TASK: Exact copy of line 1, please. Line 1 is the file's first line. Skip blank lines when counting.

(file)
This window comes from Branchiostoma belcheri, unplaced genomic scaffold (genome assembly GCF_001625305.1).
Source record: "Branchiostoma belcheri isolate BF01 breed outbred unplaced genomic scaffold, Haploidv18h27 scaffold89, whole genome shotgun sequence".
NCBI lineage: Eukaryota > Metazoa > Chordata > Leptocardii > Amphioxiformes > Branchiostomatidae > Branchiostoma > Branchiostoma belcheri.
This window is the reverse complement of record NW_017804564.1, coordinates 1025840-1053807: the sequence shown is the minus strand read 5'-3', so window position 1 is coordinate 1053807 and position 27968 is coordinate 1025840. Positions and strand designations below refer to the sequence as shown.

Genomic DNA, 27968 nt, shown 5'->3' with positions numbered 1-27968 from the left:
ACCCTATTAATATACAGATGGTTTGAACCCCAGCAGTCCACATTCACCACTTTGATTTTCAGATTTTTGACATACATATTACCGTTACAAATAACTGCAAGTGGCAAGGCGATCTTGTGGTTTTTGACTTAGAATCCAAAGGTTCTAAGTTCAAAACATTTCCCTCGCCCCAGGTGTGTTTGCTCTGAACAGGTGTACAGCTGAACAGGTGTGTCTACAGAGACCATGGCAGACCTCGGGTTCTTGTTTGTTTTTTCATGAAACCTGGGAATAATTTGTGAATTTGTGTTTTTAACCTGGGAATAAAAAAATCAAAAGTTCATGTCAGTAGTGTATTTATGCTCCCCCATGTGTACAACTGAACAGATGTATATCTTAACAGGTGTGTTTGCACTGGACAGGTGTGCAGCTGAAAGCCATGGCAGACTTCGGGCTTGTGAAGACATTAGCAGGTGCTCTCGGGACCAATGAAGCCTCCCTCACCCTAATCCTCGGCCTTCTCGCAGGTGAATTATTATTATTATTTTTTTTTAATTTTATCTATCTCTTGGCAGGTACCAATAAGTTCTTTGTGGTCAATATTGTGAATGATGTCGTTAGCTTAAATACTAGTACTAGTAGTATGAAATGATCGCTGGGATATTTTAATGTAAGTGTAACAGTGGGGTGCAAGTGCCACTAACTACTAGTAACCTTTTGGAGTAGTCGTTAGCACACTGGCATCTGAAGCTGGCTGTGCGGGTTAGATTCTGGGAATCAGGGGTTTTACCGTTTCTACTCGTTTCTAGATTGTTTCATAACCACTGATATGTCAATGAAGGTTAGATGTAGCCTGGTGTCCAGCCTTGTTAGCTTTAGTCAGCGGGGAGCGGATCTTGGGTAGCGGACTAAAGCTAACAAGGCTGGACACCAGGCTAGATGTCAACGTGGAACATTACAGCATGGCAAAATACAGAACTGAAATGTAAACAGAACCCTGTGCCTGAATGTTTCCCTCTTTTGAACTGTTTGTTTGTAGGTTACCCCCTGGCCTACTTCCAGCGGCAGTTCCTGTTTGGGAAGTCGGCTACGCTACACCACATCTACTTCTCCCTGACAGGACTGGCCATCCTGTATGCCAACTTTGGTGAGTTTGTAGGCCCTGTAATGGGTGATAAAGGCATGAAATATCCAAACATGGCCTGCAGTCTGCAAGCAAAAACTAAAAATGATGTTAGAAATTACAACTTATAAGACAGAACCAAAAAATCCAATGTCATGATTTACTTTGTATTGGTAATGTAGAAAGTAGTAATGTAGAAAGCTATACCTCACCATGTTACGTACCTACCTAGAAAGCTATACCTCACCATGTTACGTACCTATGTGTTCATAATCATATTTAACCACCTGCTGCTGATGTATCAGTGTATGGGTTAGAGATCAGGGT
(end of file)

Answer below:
This window comes from Branchiostoma belcheri, unplaced genomic scaffold (genome assembly GCF_001625305.1).